Current measure library for ESP8266 based board. Based on the EmonLib library but not API compatible!


  • Customizable ADC bit count
  • Customizable ADC voltage reference
  • Read ADC values via callbacks


First you will have to add the library to your project and instantiate an object for it.

#include "EmonLiteESP.h"
EmonLiteESP power;

Then create a callback function that the object will use to retrieve the ADC value. This approach gives more flexibility since you can use built in ADC GPIO or an I2C ADC chip module like the ADS1115.

unsigned int currentCallback() {
    return analogRead(0);

No you can configure the object in your setup method:

power.initCurrent(currentCallback, ADC_BITS, REFERENCE_VOLTAGE, CURRENT_RATIO);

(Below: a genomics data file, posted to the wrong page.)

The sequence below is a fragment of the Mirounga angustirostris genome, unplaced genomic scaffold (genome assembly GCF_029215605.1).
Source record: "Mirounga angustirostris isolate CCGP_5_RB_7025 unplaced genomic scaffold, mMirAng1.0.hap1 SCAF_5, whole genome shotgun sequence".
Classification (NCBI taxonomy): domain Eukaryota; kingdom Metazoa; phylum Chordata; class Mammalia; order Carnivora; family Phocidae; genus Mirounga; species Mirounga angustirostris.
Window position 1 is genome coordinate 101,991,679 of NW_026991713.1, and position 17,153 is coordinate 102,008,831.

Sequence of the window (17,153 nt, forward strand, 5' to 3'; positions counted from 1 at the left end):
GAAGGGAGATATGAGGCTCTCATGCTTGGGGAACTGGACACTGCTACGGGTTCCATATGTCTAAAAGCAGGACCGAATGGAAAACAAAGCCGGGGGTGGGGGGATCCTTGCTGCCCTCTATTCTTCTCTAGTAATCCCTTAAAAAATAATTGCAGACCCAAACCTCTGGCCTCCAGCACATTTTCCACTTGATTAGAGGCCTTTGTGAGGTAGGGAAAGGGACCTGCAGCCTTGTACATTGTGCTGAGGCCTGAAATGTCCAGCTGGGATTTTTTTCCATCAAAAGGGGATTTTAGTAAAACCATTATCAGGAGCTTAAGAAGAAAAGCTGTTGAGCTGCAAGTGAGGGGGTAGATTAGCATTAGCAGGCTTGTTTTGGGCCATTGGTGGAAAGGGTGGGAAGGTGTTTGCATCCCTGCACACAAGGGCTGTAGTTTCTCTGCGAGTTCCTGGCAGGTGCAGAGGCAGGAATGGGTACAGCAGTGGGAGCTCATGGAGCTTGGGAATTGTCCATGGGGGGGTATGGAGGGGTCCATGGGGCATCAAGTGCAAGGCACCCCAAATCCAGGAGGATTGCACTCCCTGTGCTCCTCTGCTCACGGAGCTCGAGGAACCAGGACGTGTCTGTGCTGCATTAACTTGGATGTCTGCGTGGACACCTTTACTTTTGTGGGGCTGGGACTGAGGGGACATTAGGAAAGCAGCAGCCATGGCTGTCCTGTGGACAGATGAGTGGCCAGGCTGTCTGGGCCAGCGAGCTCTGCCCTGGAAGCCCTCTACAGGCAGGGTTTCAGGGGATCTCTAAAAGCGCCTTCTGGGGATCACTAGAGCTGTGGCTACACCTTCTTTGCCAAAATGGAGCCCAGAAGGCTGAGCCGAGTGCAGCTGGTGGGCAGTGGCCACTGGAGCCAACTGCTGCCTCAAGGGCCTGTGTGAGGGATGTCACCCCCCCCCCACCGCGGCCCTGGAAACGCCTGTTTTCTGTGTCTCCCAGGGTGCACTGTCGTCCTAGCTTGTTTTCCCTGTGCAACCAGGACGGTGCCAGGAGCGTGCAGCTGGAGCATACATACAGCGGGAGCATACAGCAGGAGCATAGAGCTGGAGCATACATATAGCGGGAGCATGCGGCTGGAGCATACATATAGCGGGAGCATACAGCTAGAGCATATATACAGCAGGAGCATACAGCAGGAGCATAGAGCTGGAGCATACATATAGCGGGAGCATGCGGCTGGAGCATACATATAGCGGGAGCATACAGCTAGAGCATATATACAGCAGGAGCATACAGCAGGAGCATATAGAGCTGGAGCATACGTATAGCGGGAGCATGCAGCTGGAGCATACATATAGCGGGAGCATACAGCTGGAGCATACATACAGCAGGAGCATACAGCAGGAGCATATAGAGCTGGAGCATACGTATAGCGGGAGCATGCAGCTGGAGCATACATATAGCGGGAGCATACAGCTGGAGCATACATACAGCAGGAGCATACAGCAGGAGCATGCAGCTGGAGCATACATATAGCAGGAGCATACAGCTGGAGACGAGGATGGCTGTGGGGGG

Here the different parameters are:

  • ADC_BITS: precision of the ADC. Arduinos and ESP8266 use 10bits ADCs, but the ADS1115 is a 16bits ADC.
  • REFERENCE_VOLTAGE: The voltage the full range refers to. For a bare ESP8266 chip this is 1.0V, if using NodeMCU or HUZZAH they have a voltage divider so the reference voltage is 3.3V.
  • CURRENT_RATIO: This is the value in amps for a 1V output. Some current sensors like the YHDC SCT-013-030 have it written in the enclosure: 30A 1V. If you are using a current sensor that outputs a current (no built in burden resistor) it will depend on the turns ratio between the primary and secondary coils in the sensor and the burden resistor you use. Check about this constant in the post about calibration in the Open Energy Monitor site.

The library will calculate the proper precision output based on the calculated resolution.

To get the current reading (in amps) at any time you just have to call the getCurrent method passing the number of samples to take and average using root-mean-square calculation.

double current = power.getCurrent(NUMBER_OF_SAMPLES);
int power = current * MAINS_VOLTAGE;

Check the basic.cpp example for a functional code. You can also find examples using ADS1115 4 channels ADC or ADC121 one channel ADC.